How I got in with Elvis

I met him, for one glorious half-hour, face to face, one to one, in the rarest interview I ever got as an eager-beaver young showbiz reporter for the broadsheet London Evening News, in its heyday the world’s biggest evening paper.

I’m talking the Sixties. Things happened in Hollywood that don’t happen now to scribes seeking out the famous. But when I suddenly found myself sitting across from ‘the King’in his luxury trailer on Sound Stage D at Universal Studios – now, that was a surprise.

He was making what turned out to be his last film: Change of Habit, with Mary Tyler Moore playing (yes) a nun. I had gone through all the usual motions from London, making phone calls to people who knew people. But the barriers had gone up.

The way in to the Elvis camp was via his mentor and manager, the legendary Colonel Parker. On an earlier trip to Hollywood I had met someone who knew the colonel’s personal assistant. Friendly persuasion worked. I was given the green light to watch Elvis filming on the set. ‘But no interview, feller. That’s the deal.”

That was fine by me. It was still a scoop. Fewer than 100 Brits ever really met the King throughout his entire career: Tom Jones, Petula Clark and the Beatles when he worked Las Vegas. Yes, a few fans. But not a single interview in the files.

A finger-snapping black dude in a white suit welcomed me to the set. ‘I’m surprised you got this far. Elvis is strictly off limits,’he said. But I had been given the secret password known only by its brand name of ‘Colonel Parker’s OK”.

Inside, the set was a seedy hotel room in a New York ghetto. I watched Elvis doing his best to give a realistic performance of a doctor working among poverty-stricken kids. Someone called: ‘Cut, print!’and Elvis vanished into his luxury trailer moored against one wall, as a protective group of his hillbilly friends, known as the Memphis Mafia, closed around him.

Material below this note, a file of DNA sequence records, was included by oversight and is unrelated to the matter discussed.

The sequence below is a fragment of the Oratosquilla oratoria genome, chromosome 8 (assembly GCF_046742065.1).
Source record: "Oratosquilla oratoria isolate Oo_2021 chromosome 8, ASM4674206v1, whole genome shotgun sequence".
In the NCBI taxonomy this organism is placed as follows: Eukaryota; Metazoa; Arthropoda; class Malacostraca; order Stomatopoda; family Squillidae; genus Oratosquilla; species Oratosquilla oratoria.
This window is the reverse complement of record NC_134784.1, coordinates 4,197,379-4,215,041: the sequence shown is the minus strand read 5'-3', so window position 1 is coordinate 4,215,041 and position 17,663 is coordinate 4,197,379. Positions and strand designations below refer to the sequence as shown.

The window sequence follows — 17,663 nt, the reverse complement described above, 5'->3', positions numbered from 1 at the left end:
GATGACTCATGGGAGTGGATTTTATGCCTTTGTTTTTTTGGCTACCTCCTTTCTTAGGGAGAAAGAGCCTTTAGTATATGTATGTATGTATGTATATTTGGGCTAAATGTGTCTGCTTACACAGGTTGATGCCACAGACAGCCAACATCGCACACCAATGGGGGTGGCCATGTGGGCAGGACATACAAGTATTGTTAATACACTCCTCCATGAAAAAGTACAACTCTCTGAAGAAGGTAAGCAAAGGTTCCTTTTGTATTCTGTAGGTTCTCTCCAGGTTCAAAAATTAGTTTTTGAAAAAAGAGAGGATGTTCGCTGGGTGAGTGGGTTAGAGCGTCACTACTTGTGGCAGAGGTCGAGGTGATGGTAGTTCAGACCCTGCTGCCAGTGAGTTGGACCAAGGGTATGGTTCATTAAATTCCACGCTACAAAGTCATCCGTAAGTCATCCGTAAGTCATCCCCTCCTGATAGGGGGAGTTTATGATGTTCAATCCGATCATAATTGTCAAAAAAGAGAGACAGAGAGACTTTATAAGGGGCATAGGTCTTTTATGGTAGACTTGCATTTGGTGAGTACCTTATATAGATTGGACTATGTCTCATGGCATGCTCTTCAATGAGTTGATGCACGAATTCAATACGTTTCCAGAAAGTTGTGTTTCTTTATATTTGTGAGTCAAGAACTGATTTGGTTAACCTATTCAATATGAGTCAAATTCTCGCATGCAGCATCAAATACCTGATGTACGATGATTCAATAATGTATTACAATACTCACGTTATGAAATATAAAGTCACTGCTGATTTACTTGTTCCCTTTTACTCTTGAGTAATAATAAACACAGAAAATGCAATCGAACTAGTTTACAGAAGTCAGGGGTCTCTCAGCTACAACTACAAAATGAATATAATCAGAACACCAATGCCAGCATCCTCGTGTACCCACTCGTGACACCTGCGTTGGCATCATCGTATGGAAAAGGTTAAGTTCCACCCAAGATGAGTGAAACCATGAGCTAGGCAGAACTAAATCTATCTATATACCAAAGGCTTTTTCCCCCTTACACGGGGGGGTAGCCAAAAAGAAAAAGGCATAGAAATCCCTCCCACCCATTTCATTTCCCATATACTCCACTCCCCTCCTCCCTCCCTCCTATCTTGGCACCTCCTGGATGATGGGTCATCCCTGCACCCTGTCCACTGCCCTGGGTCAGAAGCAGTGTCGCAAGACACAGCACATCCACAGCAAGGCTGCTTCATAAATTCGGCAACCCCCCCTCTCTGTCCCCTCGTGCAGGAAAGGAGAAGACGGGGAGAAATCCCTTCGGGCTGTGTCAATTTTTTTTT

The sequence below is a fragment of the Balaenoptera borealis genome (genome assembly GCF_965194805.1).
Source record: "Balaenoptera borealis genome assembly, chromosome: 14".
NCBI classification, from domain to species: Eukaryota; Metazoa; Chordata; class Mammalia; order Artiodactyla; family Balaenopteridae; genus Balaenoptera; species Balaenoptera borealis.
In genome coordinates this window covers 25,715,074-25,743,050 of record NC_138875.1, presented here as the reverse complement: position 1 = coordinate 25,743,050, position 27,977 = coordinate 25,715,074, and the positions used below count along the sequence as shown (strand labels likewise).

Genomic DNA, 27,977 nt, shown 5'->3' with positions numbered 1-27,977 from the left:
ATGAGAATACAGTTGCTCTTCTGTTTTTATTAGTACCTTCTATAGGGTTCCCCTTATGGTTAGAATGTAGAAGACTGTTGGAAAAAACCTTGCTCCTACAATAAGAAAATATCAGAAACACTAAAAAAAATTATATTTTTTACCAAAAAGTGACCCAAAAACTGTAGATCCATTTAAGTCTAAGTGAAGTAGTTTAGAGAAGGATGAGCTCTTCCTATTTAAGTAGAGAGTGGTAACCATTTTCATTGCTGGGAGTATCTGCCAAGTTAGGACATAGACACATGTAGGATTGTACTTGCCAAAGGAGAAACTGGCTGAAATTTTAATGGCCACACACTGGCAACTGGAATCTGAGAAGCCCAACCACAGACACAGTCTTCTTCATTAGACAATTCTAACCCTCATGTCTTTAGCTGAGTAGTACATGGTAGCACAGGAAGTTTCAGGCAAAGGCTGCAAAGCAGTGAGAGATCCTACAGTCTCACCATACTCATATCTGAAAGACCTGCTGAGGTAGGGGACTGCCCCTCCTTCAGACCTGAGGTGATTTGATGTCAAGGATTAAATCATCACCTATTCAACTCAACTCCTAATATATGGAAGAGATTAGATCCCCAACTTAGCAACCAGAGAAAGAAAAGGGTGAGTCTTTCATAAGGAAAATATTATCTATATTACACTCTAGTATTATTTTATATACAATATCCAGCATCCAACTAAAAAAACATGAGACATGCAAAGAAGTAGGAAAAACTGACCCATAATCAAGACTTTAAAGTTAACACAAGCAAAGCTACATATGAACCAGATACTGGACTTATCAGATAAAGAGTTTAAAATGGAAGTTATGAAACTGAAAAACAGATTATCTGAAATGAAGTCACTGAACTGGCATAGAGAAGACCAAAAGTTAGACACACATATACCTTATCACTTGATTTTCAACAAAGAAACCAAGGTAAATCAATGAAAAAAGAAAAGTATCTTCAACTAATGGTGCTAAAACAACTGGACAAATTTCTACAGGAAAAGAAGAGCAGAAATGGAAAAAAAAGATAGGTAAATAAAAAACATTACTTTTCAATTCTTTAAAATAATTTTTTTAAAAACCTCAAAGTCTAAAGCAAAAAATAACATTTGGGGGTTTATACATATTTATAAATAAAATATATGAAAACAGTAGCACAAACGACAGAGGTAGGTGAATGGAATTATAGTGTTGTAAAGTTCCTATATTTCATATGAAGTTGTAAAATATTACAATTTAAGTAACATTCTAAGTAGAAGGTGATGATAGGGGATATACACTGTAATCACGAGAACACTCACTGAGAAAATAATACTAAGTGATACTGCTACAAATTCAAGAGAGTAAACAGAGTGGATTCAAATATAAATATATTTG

Then the dude was at my elbow. ‘Hey, you’re in,’he said, radiating disbelief. ‘You got Colonel Parker’s OK. There must be a good breeze blowing today.’He added anxiously: ‘You won’t probe too deep, will you? Keep it light and airy, OK?”

OK. The good breeze continued to blow as far as the trailer. The Memphis Mafia sat around the steps, strumming guitars.

They had names like Charlie, Doc and Steve. And inside the King rose to his feet, extended a hand in a firm grip, and called me ‘sir”! He was so polite!

He spoke carefully, putting a lot of space between his words: ‘You tell the folks back

there in England that I’m coming out to see them real soon.’

He never did, of course. He got as far as Prestwick Airport on his way to army service in Germany, and that was it.

But now he talked to me about women (‘Your girls are real sexy”), the weather (‘You had snow there lately?”) and his career (‘I don’t plan too far ahead. I just keep going.”). No, nothing too deep.

It didn’t matter. Elvis picked up his guitar and sang Heartbreak Hotel for me. From the doorway, the Memphis Mafia joined in. Elvis cracked a gag. Charlie cracked a gag. I cracked a gag. After half an hour we were the best of friends for life. Then he was called back to the set.

I could have stayed for the day, but the dude in white was at my elbow. ‘Don’t let’s push our luck any more,’he said. ‘Time to go.’

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